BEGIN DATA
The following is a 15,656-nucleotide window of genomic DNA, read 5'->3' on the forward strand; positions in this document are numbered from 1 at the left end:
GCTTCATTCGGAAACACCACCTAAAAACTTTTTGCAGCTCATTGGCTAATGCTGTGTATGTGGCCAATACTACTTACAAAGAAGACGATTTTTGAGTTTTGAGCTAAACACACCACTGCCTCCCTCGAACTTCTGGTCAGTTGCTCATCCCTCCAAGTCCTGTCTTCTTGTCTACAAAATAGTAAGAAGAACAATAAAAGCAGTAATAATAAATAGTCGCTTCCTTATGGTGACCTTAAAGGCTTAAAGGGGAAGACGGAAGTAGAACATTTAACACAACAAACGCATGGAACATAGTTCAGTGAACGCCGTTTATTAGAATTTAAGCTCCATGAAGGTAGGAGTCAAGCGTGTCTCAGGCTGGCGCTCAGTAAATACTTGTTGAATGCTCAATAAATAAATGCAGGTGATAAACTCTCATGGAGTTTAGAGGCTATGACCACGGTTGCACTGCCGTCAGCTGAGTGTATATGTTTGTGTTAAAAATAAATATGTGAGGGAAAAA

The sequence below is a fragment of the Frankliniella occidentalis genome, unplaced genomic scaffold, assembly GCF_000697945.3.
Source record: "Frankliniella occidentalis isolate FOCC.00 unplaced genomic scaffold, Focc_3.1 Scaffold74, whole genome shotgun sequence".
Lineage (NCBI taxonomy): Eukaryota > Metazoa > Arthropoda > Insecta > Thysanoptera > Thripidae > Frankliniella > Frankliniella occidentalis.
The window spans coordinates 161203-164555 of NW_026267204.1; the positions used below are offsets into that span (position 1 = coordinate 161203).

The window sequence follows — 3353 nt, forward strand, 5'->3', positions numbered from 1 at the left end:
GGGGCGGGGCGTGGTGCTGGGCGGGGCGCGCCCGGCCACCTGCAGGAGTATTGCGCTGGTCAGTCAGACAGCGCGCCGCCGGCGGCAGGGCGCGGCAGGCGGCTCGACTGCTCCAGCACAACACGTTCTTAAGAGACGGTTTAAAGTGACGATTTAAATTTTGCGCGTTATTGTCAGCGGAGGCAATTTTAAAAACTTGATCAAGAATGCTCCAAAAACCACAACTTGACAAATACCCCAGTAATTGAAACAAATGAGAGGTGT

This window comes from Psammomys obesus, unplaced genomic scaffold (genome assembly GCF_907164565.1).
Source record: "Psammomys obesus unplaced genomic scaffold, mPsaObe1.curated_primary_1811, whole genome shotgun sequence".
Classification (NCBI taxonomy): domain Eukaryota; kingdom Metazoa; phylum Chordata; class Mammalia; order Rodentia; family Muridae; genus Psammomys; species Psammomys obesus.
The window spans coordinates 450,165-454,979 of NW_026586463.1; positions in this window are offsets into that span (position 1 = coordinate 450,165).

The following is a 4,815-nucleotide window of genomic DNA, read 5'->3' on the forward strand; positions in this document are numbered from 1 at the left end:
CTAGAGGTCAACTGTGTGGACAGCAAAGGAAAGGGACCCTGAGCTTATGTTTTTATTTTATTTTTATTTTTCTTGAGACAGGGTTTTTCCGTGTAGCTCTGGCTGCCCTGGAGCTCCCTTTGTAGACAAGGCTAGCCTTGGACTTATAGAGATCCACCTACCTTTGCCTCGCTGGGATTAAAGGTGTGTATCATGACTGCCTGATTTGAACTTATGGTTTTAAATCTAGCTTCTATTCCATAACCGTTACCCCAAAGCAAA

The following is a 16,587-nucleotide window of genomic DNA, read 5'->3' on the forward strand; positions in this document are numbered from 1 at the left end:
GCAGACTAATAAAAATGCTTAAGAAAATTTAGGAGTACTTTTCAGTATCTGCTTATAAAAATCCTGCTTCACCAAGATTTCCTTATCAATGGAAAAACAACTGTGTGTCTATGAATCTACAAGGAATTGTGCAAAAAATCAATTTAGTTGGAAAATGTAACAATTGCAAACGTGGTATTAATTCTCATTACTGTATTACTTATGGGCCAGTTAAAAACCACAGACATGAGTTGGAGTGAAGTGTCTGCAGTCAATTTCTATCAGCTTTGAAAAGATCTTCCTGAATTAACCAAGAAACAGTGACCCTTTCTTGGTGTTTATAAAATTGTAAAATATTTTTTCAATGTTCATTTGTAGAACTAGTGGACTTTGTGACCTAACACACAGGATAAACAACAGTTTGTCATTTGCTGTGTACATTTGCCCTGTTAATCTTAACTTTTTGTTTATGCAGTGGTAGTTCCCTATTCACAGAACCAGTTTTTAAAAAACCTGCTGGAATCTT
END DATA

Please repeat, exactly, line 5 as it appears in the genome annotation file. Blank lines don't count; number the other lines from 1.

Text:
Lineage (NCBI taxonomy): Eukaryota > Metazoa > Arthropoda > Insecta > Thysanoptera > Thripidae > Frankliniella > Frankliniella occidentalis.